As I said, you should read the whole thing. But here's Chapter 2, just to whet your appetite with some details about the ways that construction can go wrong — like this litany of problems with the steel in reinforced concrete:

Thinking of the bars made him think of all the reinforcing steel in the building around him, under him and over him. All the marginal
bars with their dowels and splices, the deformed bars and the melded wire fabric, all the supports and spacers and mesh. He made a mental list of the things which could go wrong with all the reinforcing steel. Too long a wait—over an hour—before the tension reinforcing of the pilings. Steel with grease on it, or too much rust, or with mill scale on it. Bad welds. Too few dowels from footings to walls. Undersized bars. Brittle tie wire. Unstaggered splices in adjoining bars. Bending and field cutting of bars around openings and sleeves. Fast sloppy pours that left voids under and around the reinforcing, or knocked the bars off the chairs, unnoticed.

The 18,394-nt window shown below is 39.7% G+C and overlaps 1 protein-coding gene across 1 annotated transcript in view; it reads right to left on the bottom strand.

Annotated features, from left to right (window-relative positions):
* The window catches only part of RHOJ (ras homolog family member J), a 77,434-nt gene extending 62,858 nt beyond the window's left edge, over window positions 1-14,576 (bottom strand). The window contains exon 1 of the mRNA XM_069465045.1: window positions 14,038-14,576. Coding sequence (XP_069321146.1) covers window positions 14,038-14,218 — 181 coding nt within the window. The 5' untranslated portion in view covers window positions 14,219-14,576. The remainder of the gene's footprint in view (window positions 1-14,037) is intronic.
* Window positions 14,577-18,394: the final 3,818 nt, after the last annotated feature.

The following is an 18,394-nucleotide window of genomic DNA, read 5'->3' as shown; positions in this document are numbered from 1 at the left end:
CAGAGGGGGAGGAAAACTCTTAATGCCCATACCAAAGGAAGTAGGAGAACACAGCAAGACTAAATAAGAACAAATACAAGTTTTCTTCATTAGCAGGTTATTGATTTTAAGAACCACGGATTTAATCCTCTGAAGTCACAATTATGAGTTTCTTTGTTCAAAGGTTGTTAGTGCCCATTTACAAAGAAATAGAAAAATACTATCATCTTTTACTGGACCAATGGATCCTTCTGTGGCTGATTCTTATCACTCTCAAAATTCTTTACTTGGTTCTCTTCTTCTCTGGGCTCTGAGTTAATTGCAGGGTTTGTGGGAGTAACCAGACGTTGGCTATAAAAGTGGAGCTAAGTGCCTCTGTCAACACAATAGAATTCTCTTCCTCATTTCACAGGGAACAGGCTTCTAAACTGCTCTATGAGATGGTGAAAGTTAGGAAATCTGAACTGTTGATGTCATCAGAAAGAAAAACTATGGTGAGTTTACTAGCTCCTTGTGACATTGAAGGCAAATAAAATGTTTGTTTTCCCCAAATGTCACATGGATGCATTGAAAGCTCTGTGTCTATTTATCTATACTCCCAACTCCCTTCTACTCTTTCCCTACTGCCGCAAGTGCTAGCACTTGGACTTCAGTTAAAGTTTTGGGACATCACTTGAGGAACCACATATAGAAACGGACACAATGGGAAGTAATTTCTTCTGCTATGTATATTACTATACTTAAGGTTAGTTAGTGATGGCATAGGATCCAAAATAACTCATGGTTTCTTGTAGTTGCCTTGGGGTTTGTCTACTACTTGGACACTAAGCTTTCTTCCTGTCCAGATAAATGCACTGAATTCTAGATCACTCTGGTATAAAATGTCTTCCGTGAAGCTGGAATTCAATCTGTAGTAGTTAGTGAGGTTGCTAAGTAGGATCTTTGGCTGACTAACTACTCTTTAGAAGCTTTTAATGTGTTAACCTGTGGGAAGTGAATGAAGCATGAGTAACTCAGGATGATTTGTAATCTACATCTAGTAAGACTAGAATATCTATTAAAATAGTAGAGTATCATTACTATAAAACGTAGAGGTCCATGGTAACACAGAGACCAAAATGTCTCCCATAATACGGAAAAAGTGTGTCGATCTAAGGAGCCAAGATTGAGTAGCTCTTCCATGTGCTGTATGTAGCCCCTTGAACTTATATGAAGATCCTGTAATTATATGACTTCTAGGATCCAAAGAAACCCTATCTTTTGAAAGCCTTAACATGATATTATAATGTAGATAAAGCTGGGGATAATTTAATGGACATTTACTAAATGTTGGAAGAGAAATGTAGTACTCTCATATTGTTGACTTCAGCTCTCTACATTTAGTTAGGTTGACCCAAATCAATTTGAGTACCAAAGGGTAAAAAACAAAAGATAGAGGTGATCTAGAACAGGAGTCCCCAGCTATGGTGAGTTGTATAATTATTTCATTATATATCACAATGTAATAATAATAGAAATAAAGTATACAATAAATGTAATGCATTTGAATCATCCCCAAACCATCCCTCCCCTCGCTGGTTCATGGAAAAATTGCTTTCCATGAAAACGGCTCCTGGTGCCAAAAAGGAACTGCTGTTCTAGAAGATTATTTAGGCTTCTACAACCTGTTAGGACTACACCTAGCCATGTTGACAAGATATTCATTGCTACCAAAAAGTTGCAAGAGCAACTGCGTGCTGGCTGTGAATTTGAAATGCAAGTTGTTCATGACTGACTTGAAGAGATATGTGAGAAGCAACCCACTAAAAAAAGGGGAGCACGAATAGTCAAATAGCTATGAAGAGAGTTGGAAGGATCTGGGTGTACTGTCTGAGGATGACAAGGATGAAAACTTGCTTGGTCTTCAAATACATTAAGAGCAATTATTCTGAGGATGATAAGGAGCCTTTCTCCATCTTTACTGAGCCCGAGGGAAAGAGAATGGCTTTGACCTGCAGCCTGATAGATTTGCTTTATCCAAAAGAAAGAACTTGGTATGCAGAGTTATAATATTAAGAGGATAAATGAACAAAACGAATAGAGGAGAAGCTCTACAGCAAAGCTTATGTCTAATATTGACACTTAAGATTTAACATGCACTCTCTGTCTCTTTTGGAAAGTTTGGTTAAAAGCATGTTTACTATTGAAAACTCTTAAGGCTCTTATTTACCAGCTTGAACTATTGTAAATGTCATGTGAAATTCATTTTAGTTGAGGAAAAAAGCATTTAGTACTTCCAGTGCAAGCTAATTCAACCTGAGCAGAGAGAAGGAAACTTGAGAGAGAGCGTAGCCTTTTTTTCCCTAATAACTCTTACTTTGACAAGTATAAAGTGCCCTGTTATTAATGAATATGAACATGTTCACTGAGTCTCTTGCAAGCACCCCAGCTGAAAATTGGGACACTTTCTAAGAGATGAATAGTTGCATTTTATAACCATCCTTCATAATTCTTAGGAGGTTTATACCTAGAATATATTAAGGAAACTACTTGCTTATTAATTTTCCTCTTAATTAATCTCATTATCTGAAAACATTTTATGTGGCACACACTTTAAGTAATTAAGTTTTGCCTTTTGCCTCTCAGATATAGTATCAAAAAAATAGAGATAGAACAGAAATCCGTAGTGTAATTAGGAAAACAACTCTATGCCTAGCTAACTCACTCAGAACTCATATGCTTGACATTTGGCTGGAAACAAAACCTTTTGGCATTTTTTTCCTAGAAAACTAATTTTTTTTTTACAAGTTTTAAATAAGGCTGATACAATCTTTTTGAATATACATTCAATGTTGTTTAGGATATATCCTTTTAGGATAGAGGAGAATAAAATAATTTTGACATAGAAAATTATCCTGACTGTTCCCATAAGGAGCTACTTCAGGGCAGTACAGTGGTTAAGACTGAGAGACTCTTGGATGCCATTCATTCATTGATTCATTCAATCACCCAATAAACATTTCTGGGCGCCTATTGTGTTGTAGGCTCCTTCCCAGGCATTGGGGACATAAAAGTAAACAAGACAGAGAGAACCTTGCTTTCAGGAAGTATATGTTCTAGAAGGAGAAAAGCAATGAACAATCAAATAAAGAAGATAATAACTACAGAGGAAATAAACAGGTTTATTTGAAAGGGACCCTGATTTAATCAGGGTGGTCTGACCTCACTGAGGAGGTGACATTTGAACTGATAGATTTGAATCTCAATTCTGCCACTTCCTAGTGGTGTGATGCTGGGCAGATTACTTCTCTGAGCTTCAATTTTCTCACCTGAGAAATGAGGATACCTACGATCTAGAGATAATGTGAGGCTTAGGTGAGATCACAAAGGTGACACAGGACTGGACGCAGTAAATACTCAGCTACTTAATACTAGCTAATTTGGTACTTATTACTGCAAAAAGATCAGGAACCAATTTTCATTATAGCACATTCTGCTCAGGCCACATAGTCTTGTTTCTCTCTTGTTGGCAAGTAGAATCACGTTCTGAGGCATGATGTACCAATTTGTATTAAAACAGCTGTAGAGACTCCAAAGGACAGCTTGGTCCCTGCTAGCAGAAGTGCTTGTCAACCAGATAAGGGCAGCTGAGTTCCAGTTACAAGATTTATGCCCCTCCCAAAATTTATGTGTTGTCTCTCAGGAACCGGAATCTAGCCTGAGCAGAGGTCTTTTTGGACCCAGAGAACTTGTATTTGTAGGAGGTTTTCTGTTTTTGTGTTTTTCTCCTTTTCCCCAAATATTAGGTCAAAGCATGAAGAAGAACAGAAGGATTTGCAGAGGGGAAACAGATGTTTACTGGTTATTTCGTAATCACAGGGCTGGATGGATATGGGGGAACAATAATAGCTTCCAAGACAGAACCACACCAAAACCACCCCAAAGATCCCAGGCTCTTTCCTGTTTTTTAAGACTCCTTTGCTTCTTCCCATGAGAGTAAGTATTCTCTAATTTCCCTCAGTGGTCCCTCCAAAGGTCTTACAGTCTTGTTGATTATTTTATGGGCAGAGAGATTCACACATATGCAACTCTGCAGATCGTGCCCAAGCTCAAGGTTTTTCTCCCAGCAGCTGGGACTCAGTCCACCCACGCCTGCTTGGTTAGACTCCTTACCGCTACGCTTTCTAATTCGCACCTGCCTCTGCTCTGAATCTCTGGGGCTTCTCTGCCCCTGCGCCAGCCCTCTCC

There's no direct linguistic connection, although Carolyn's aphasia and associated medical issues may be a sort of metaphor for structural collapse:

They had their first Christmas together in the apartment, and a week later over at Beach Mall Shopping Plaza, only a quarter mile
south, Carrie had slipped on a banana skin and broken her hip. That was the old comedy routine. Banana skin. She had been pushing the
loaded cart as they walked toward their car. […]